Bobby Farrell was the Original Daddy Cool

Independent on Sunday, 2 January 2010

It was the era of glitter balls, Saturday Night Fever, girls dancing round handbags – and Boney M. When I heard about the sudden death last week of the band’s frontman, Bobby Farrell, it took me back to 1978 and one of their biggest hits; it’s hard to believe now, but Boney M really did perform in mini cossack costumes and sing hypnotically about the murder of Rasputin, the last tsarina’s notorious confidant.

Farrell died in a hotel in St Petersburg, still touring at the age of 61. Boney M weren’t allowed to perform ‘Rasputin’ when they visited the USSR in 1978, presumably because the divinely camp lyrics – ‘Ra-Ra-Rasputin, Russia’s greatest love machine/It was a shame how he carried on’ – were considered too sensitive. (Eerily, the last two syllables of Rasputin form the name of Russia’s current prime minister, judo expert and all-round love machine, Vladimir Putin. How prescient is that?)

I’ve danced to Boney M many times and I know most of their lyrics by heart, along with all the words to Saturday Night Fever and every single one of Abba’s hits. Pop songs took the place of poetry for my generation, and the words of hundreds of Seventies disco tracks are firmly lodged in my head. I’m not the only one, judging by the popularity of sing-along screenings of Mamma Mia!

Disco, and Boney M, were in their heyday in the late Seventies. It was cooler to admire the Sex Pistols, but I love dancing and I retained my passion for Donna Summer, the Bee Gees, Sister Sledge and even Gloria Gaynor. I was going through a difficult time with men and I liked ‘I Will Survive’ the first thousand or so times I heard it, although I’d gone right off it by the time it came to be weepily associated with Princess Diana.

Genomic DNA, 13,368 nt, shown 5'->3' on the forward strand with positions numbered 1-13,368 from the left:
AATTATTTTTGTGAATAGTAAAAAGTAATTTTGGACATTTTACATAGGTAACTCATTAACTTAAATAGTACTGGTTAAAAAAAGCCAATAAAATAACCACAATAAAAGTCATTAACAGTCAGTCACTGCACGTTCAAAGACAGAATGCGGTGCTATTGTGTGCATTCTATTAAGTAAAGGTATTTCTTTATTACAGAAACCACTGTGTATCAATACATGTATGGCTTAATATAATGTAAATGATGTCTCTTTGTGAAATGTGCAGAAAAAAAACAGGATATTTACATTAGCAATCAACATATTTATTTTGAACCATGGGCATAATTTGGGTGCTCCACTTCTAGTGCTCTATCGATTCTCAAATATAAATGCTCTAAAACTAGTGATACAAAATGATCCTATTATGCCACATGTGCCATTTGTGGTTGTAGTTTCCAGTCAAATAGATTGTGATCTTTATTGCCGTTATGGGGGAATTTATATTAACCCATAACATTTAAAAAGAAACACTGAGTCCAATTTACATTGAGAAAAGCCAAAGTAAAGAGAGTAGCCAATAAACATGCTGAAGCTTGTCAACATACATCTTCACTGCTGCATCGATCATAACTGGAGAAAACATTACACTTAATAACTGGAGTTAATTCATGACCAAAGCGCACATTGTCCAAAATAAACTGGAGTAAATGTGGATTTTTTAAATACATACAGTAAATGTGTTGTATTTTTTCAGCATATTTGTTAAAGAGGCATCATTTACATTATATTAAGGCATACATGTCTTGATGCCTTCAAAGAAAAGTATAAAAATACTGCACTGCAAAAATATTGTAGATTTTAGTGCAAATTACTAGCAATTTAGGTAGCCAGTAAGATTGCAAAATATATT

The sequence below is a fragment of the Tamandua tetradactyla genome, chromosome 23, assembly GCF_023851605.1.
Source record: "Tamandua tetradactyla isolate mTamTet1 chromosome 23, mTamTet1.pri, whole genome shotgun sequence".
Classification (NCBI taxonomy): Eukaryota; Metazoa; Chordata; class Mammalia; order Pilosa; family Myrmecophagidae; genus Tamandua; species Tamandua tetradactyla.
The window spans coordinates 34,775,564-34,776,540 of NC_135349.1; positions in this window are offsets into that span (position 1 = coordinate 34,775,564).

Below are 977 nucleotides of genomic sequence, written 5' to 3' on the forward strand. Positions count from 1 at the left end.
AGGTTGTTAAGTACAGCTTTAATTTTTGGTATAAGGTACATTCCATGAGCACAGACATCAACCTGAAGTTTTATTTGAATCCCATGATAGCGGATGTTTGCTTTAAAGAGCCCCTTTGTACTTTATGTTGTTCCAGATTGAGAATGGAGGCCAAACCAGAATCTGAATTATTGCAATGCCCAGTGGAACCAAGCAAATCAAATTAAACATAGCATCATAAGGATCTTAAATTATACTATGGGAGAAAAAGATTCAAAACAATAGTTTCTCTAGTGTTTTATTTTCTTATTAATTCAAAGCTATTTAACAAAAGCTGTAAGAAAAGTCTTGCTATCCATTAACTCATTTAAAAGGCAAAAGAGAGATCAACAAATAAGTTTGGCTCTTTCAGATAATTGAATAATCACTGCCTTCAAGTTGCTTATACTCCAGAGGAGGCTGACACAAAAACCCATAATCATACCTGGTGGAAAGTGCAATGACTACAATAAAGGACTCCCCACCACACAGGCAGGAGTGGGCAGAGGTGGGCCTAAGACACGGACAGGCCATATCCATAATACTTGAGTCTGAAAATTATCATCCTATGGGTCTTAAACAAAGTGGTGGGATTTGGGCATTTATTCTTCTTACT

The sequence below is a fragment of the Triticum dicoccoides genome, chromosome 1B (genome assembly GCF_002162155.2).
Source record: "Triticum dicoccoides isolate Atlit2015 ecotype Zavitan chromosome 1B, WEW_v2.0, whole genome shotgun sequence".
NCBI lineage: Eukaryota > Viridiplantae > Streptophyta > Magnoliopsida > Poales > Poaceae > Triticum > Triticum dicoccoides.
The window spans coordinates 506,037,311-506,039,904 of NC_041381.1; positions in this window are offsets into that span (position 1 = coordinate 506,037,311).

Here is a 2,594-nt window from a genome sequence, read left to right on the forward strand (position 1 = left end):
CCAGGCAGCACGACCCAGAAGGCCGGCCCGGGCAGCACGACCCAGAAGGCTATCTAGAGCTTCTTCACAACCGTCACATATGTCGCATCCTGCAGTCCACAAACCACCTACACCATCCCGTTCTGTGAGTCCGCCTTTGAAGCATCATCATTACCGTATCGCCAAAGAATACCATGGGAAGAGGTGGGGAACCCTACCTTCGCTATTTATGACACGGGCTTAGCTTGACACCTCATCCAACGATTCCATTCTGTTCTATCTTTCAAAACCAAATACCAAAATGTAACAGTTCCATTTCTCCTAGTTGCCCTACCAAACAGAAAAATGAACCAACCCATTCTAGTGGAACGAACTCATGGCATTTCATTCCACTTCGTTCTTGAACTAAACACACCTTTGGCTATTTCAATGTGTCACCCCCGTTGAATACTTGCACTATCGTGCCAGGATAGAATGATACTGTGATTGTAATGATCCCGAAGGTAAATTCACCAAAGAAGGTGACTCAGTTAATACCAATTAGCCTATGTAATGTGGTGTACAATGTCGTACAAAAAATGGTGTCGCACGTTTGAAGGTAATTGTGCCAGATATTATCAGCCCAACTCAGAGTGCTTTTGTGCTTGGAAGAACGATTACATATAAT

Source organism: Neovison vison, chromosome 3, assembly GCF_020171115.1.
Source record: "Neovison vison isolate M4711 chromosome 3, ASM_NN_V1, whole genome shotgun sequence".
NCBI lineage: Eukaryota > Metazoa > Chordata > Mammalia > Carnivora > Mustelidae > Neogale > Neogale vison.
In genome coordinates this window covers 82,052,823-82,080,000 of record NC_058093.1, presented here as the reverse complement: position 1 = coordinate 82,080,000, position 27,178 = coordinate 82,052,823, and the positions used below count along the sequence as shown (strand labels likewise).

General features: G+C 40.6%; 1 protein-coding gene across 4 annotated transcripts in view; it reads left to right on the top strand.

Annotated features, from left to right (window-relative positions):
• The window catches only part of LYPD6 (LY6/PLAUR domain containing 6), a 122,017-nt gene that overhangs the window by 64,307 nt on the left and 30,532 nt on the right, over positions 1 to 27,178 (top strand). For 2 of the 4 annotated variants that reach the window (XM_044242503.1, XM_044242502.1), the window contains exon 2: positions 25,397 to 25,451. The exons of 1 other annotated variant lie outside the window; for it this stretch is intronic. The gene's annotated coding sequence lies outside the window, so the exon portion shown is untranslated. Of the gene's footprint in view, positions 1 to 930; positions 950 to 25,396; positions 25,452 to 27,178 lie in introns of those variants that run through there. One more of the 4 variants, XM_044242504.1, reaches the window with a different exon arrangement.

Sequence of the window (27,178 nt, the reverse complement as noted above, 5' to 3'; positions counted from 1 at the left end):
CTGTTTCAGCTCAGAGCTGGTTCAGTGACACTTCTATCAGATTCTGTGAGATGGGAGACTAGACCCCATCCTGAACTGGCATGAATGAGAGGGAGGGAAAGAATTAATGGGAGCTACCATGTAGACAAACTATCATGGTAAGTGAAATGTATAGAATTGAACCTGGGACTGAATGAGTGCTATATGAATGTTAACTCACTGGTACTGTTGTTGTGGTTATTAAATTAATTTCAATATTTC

Boney M were as much performance art as a pop group, and that’s something they have in common with contemporary stars such as Lady GaGa. Farrell didn’t actually sing on their records but he had been a DJ before fronting the band, and he threw himself into stage performances with utter conviction. Boney M were the creation of a German record producer, Frank Farian, who chose Farrell and three other performers from Caribbean backgrounds to front songs he recorded himself in the studio. Farian dressed them in fabulous outfits, provided them with songs based on everything from Biblical psalms to Russian history, and a string of top ten hits followed. Boney M’s version of ‘Mary’s Boy Child’, originally sung by Harry Belafonte, was number one in the UK at Christmas in 1978.

Disco was always a theatrical medium, cramming intense feeling into short lyrics, and in the Seventies it perfectly expressed the yearning of women and gay men for sexual freedom; one critic described the 1975 disco hit ‘Love to Love You Baby’ as ‘little more than Donna Summer simulating an orgasm or twenty’. Summer performed on stage with a troupe of male and female dancers in skin-tight glittery costumes, while all four members of Boney M camped it up on video like divas in extravagant (and pre-animal-rights) furs.

Curiously, given how overtly sexual Seventies disco was, those videos now seem to belong to a more innocent age. Disco broke taboos all over the place, mixing up culture, race and sexuality, and Boney M’s fusion of European, Caribbean and Eastern influences still has the power to amaze.

Indeed the only thing wrong with Seventies disco, in my view, is that it’s tricky to dance to in the five-inch heels I’ve just bought in the sales. But just let me kick them off and I’ll be on the dance floor in no time. All together now, arms above our heads: ‘Ra-Ra-Rasputin, lover of the Russian queen…’

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